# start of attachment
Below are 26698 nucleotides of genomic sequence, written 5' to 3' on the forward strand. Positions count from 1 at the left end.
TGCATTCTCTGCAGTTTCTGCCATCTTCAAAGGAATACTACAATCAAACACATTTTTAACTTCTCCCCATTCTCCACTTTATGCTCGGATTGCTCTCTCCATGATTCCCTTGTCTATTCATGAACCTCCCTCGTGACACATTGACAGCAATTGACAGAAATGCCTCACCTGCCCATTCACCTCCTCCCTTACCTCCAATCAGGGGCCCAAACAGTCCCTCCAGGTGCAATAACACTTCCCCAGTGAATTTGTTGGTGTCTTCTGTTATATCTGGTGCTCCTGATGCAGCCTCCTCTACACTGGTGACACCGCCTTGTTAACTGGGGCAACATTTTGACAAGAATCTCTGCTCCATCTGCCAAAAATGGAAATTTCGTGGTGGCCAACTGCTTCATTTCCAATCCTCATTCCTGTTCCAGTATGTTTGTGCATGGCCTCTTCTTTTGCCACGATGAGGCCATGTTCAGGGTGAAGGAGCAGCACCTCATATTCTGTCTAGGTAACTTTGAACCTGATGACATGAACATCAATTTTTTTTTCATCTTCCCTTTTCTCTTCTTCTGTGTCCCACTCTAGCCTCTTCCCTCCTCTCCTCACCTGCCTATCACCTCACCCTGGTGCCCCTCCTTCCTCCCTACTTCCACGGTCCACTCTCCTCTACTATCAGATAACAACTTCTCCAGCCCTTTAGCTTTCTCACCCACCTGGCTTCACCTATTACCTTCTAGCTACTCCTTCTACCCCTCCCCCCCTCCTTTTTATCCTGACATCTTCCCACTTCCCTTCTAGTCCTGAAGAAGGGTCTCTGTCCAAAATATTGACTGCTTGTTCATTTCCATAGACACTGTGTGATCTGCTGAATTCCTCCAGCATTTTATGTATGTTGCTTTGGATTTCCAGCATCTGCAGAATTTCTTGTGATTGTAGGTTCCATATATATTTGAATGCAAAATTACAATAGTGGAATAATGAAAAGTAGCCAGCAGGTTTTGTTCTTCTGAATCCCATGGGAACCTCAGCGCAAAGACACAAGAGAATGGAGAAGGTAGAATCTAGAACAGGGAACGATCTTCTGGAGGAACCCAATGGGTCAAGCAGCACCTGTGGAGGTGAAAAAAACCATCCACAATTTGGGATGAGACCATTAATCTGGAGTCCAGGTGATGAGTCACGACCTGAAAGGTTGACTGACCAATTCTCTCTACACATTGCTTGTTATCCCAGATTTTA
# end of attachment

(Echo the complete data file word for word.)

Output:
Below are 26698 nucleotides of genomic sequence, written 5' to 3' on the forward strand. Positions count from 1 at the left end.
TGCATTCTCTGCAGTTTCTGCCATCTTCAAAGGAATACTACAATCAAACACATTTTTAACTTCTCCCCATTCTCCACTTTATGCTCGGATTGCTCTCTCCATGATTCCCTTGTCTATTCATGAACCTCCCTCGTGACACATTGACAGCAATTGACAGAAATGCCTCACCTGCCCATTCACCTCCTCCCTTACCTCCAATCAGGGGCCCAAACAGTCCCTCCAGGTGCAATAACACTTCCCCAGTGAATTTGTTGGTGTCTTCTGTTATATCTGGTGCTCCTGATGCAGCCTCCTCTACACTGGTGACACCGCCTTGTTAACTGGGGCAACATTTTGACAAGAATCTCTGCTCCATCTGCCAAAAATGGAAATTTCGTGGTGGCCAACTGCTTCATTTCCAATCCTCATTCCTGTTCCAGTATGTTTGTGCATGGCCTCTTCTTTTGCCACGATGAGGCCATGTTCAGGGTGAAGGAGCAGCACCTCATATTCTGTCTAGGTAACTTTGAACCTGATGACATGAACATCAATTTTTTTTTCATCTTCCCTTTTCTCTTCTTCTGTGTCCCACTCTAGCCTCTTCCCTCCTCTCCTCACCTGCCTATCACCTCACCCTGGTGCCCCTCCTTCCTCCCTACTTCCACGGTCCACTCTCCTCTACTATCAGATAACAACTTCTCCAGCCCTTTAGCTTTCTCACCCACCTGGCTTCACCTATTACCTTCTAGCTACTCCTTCTACCCCTCCCCCCCTCCTTTTTATCCTGACATCTTCCCACTTCCCTTCTAGTCCTGAAGAAGGGTCTCTGTCCAAAATATTGACTGCTTGTTCATTTCCATAGACACTGTGTGATCTGCTGAATTCCTCCAGCATTTTATGTATGTTGCTTTGGATTTCCAGCATCTGCAGAATTTCTTGTGATTGTAGGTTCCATATATATTTGAATGCAAAATTACAATAGTGGAATAATGAAAAGTAGCCAGCAGGTTTTGTTCTTCTGAATCCCATGGGAACCTCAGCGCAAAGACACAAGAGAATGGAGAAGGTAGAATCTAGAACAGGGAACGATCTTCTGGAGGAACCCAATGGGTCAAGCAGCACCTGTGGAGGTGAAAAAAACCATCCACAATTTGGGATGAGACCATTAATCTGGAGTCCAGGTGATGAGTCACGACCTGAAAGGTTGACTGACCAATTCTCTCTACACATTGCTTGTTATCCCAGATTTTA